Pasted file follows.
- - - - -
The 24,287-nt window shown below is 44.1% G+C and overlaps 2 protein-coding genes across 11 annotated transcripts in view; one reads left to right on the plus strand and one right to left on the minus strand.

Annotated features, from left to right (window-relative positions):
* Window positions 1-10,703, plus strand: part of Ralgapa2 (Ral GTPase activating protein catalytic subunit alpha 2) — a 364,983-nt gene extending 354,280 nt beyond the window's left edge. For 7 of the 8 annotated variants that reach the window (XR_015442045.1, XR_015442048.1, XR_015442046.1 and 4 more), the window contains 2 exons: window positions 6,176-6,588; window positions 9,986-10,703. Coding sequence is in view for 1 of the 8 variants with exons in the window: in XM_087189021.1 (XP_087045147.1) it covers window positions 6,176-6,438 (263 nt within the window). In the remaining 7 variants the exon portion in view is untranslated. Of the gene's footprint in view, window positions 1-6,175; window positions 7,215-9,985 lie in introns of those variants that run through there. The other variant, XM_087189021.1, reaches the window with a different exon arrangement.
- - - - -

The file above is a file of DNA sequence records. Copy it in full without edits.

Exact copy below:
The 24,287-nt window shown below is 44.1% G+C and overlaps 2 protein-coding genes across 11 annotated transcripts in view; one reads left to right on the plus strand and one right to left on the minus strand.

Annotated features, from left to right (window-relative positions):
* Window positions 1-10,703, plus strand: part of Ralgapa2 (Ral GTPase activating protein catalytic subunit alpha 2) — a 364,983-nt gene extending 354,280 nt beyond the window's left edge. For 7 of the 8 annotated variants that reach the window (XR_015442045.1, XR_015442048.1, XR_015442046.1 and 4 more), the window contains 2 exons: window positions 6,176-6,588; window positions 9,986-10,703. Coding sequence is in view for 1 of the 8 variants with exons in the window: in XM_087189021.1 (XP_087045147.1) it covers window positions 6,176-6,438 (263 nt within the window). In the remaining 7 variants the exon portion in view is untranslated. Of the gene's footprint in view, window positions 1-6,175; window positions 7,215-9,985 lie in introns of those variants that run through there. The other variant, XM_087189021.1, reaches the window with a different exon arrangement.